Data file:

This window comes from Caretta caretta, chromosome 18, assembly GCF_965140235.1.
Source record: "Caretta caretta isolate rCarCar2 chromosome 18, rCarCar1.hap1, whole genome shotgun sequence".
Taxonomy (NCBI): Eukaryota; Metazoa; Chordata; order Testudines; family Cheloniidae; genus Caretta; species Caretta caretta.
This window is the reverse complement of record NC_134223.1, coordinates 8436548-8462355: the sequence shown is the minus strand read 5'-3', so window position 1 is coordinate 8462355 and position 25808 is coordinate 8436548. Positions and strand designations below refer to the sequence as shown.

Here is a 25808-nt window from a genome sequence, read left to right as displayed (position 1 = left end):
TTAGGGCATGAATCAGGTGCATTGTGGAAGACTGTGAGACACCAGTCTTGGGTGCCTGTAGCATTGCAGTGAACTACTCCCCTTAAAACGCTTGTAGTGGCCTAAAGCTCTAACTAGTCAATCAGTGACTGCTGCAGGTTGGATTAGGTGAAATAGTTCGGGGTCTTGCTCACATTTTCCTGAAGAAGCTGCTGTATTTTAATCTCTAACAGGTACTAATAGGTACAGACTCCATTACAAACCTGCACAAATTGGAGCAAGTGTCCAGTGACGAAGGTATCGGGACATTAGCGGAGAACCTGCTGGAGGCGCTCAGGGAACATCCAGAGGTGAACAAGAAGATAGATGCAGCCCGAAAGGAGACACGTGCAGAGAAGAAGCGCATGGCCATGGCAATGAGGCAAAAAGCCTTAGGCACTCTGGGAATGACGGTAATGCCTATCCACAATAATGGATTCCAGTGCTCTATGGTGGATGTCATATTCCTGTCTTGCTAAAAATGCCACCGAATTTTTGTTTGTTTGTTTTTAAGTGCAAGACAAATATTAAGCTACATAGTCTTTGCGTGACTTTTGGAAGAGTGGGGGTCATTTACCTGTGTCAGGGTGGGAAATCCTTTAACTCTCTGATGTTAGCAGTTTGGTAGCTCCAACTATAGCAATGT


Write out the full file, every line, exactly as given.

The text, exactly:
This window comes from Caretta caretta, chromosome 18, assembly GCF_965140235.1.
Source record: "Caretta caretta isolate rCarCar2 chromosome 18, rCarCar1.hap1, whole genome shotgun sequence".
Taxonomy (NCBI): Eukaryota; Metazoa; Chordata; order Testudines; family Cheloniidae; genus Caretta; species Caretta caretta.
This window is the reverse complement of record NC_134223.1, coordinates 8436548-8462355: the sequence shown is the minus strand read 5'-3', so window position 1 is coordinate 8462355 and position 25808 is coordinate 8436548. Positions and strand designations below refer to the sequence as shown.

Here is a 25808-nt window from a genome sequence, read left to right as displayed (position 1 = left end):
TTAGGGCATGAATCAGGTGCATTGTGGAAGACTGTGAGACACCAGTCTTGGGTGCCTGTAGCATTGCAGTGAACTACTCCCCTTAAAACGCTTGTAGTGGCCTAAAGCTCTAACTAGTCAATCAGTGACTGCTGCAGGTTGGATTAGGTGAAATAGTTCGGGGTCTTGCTCACATTTTCCTGAAGAAGCTGCTGTATTTTAATCTCTAACAGGTACTAATAGGTACAGACTCCATTACAAACCTGCACAAATTGGAGCAAGTGTCCAGTGACGAAGGTATCGGGACATTAGCGGAGAACCTGCTGGAGGCGCTCAGGGAACATCCAGAGGTGAACAAGAAGATAGATGCAGCCCGAAAGGAGACACGTGCAGAGAAGAAGCGCATGGCCATGGCAATGAGGCAAAAAGCCTTAGGCACTCTGGGAATGACGGTAATGCCTATCCACAATAATGGATTCCAGTGCTCTATGGTGGATGTCATATTCCTGTCTTGCTAAAAATGCCACCGAATTTTTGTTTGTTTGTTTTTAAGTGCAAGACAAATATTAAGCTACATAGTCTTTGCGTGACTTTTGGAAGAGTGGGGGTCATTTACCTGTGTCAGGGTGGGAAATCCTTTAACTCTCTGATGTTAGCAGTTTGGTAGCTCCAACTATAGCAATGT